The scent of love is always in the Manila air and it becomes even more overpowering when mixed with the headiness of auction art. Luxuriate in the offerings at the León Gallery Asian Cultural Council (ACC) Auction this February 27th, beginning at 2 pm. This first major sale of the year is co-presented with ANCX.ph.
There’s something about ‘The Game’, by Jose John Santos III, that reminds you of the Greek legend of the Golden Apples. Only the fairest goddess was ordained to win the prize — and it famously was the cause of the Trojan Wars since it was Paris who made the decision to give it to Aphrodite who rules over beauty and love.
In it, a male mortal in a baseball cap literally takes his chances (thus the symbolism of rolling the dice) with one glorious goddess. Which one is she? And who will win at the eternal game of love and marriage?
The works of the renowned Santos III are usually marked by the use of seemingly unrelated familiar subjects and objects that result in new meanings, challenging the viewers’ assumptions and perceptions on reality.
From the legendary collection of scholar/historian Don Benito “Beniting” Legarda Jr is this “mystery” santo. Writes heritage expert Floy Quintos, “This is ‘massive and ancient, depicting a kneeling woman, with long tresses and a covered urn. She holds one hand to her heart, the other arm outstretched. With no other iconographic clues to guide us, her identity is best left to conjecture. The long hair (in this case, reaching almost to her knees) and the covered urn point us to the biblical stories that have come to be associated with Mary of Magdala.
“In the four canonical gospels, Mary is a follower who travelled with Jesus as an apostle. She was the first one to whom he appeared at his resurrection. Bible scholars say that Mary of Magdala has often been confused with two other biblical characters. The first was the adulteress Jesus saved from being stoned to death. The second, the sinner who washed his feet with her tears, dried them with her hair and anointed them with perfume. Jesus thanked her for her faith, forgave her sins and asked her to save the costly fragrance so that one day, she could use it to anoint his corpse.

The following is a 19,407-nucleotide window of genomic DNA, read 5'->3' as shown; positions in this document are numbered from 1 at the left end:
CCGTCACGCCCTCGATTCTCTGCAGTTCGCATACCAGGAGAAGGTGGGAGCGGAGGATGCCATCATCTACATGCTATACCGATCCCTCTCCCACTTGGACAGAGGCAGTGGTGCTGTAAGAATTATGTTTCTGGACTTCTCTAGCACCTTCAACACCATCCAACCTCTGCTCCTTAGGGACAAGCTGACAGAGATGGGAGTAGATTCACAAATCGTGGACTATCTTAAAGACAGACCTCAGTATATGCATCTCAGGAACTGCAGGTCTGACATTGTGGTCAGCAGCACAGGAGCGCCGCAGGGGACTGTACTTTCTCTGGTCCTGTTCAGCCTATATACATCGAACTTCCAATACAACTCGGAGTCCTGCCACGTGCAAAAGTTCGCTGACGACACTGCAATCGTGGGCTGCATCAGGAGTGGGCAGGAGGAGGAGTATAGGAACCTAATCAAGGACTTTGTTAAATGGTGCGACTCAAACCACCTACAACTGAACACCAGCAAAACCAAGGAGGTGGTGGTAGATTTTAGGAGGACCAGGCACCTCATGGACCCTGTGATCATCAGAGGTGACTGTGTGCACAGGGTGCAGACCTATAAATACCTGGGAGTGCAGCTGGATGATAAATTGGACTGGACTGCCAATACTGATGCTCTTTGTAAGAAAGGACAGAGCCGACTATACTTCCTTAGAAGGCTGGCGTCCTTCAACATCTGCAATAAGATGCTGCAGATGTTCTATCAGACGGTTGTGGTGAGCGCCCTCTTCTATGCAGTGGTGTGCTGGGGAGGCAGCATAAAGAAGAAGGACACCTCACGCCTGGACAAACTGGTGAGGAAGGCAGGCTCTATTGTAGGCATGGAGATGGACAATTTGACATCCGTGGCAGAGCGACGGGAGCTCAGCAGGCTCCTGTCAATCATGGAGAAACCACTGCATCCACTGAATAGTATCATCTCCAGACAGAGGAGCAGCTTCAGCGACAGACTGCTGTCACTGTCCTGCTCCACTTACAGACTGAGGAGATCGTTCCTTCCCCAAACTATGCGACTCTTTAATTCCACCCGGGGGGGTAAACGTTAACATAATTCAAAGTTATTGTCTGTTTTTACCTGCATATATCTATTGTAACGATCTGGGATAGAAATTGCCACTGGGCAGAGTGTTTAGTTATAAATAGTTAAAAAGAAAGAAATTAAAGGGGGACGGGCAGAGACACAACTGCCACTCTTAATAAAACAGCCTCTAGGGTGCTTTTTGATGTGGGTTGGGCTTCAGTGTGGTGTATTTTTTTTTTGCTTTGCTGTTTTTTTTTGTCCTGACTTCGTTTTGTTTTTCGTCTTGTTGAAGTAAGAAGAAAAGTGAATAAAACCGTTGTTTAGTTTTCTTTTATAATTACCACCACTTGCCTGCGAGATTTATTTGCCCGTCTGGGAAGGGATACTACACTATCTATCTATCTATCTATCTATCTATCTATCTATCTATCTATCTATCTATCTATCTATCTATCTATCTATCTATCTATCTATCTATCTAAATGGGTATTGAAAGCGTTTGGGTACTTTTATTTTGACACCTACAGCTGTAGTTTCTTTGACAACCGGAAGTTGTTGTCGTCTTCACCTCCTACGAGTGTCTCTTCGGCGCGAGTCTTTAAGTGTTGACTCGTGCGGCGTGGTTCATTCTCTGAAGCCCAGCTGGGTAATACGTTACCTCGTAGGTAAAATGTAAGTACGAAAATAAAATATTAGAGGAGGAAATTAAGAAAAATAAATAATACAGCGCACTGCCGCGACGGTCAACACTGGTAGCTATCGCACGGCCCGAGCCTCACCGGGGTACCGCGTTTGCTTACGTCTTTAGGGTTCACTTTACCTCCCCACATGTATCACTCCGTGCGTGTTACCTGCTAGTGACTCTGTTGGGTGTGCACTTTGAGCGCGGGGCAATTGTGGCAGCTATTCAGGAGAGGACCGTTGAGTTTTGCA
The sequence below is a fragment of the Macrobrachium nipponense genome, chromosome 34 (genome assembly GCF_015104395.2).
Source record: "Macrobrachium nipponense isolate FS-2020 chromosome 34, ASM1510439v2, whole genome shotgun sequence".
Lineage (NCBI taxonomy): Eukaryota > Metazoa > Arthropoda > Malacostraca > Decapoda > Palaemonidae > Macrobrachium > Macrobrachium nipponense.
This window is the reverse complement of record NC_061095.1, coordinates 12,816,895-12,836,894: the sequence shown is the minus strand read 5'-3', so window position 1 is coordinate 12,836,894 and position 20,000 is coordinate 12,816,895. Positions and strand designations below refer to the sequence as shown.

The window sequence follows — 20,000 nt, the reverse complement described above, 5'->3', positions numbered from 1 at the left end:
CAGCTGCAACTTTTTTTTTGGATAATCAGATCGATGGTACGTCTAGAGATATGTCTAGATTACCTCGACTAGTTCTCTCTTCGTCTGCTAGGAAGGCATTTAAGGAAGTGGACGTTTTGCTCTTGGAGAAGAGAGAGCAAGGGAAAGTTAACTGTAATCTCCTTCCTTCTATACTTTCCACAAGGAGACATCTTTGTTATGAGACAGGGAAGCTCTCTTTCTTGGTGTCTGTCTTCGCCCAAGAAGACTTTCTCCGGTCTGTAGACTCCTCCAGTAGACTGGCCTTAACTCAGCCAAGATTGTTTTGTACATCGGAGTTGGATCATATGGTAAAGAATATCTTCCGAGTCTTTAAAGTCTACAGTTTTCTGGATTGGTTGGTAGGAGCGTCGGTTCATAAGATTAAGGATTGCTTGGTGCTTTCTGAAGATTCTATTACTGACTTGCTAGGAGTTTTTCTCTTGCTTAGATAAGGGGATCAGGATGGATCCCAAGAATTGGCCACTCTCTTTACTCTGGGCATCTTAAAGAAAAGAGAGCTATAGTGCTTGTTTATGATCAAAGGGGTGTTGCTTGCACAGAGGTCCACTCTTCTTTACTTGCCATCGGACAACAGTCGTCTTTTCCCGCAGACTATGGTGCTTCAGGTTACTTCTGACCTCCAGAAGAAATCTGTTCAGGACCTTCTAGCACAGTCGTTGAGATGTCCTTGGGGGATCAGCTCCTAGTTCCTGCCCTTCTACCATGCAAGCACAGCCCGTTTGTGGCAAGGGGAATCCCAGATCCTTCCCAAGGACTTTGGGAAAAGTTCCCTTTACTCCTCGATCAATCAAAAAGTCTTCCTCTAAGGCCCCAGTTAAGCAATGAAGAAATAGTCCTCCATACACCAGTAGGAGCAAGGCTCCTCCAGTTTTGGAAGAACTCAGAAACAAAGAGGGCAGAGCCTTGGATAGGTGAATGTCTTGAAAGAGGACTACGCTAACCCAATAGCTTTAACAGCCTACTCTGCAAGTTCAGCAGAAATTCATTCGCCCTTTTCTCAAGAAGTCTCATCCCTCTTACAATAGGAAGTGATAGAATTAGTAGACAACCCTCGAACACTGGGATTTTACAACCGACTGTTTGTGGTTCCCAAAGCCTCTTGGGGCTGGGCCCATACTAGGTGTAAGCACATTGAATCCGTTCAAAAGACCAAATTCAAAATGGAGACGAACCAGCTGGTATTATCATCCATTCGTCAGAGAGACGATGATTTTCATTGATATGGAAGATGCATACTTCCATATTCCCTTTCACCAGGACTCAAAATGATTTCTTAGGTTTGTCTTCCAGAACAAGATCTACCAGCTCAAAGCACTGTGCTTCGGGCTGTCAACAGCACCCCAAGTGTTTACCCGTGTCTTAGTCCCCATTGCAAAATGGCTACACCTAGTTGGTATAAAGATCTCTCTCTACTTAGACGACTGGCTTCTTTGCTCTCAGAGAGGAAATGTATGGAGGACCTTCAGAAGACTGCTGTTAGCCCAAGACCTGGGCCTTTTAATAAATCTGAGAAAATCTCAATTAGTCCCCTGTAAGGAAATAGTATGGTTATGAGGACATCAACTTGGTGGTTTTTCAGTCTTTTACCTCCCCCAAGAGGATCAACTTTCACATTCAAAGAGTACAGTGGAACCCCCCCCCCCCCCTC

“In popular imagination, these two other repentant sinners have been combined in the persona of Mary Magdalene. In Catholic art. Of all the treasures in the Legarda collection, this piece is the most enigmatic.”
Ricarte Puruganan was one of the vaunted Thirteen Moderns who would habitually fuse Filipino folk art and Western modernist techniques in his pieces. The artist is also known for his appreciation of the folk dance which is translated in his folk art.
This work titled Bislak, featuring native people in folk dance, showcases this synthesis. In his book titled Folk Art: The Thread to National Art, Puruganan wrote that this is among the paintings inspired by his experience at the Cow Palace in San Francisco, California, where the Bayanihan Dance Company performed a traditional dance, produced as “a token of [his] homage to an inspiration.”
This particular piece presents Isadora Duncan in the midst of what appears to be a graceful twirl, with the fabric of her costume gloriously in flight and in tune with her movement. A groundbreaking artist in her own right, Duncan revolutionized the world of dance, synthesizing traditional forms with modernist movements and rhythms.
Because of her revolutionary style, Duncan became one of National Artist BenCab’s favorite muses, utilizing photographs and sketches of Duncan’s dances as a way to capture her form and movement. Inasmuch as Isadora is the character in this work, the flouncing and dynamic fabric that enshrouds the body of the acclaimed American dancer is also an important ally in emphasizing motion.
BenCab uses the permissive nature of cloth in rendering the intensity of the dancer’s energy and movements. By all means, this is hardly the first time that we see the drama that emerges from BenCab’s drapery.
BenCab was noted to be fascinated with the 19th century Belgian artist Félicien Rops, too, and his explicit erotic works. But what makes BenCab’s erotic works different from Rops is his focus on exploring the aspect of sexuality—and the various sexual stages of varying degrees, from flirting and seduction to kissing and voyeuristic acts—of the Filipino subject.
The Letter, a nude woman brushes her hair while sitting down with a paper on hand. Here, BenCab renders her voluptuous, realistic form without over-idealizing her figure. Through his intriguing way of depicting the flesh, the master artist reimagines both the main subject and the lovers in such a way sensuousness and sexual tension are elegantly and subtly hinted. The signature grids, lines, and alluring colors such as muted blue and red add to the overall experience of encountering the piece likened to a cinematic composition.
What better way to say "I Love You" and to count the ways than with an extraordinary gift of art — to own or simply to behold.
View the lots at www.leon-gallery.com.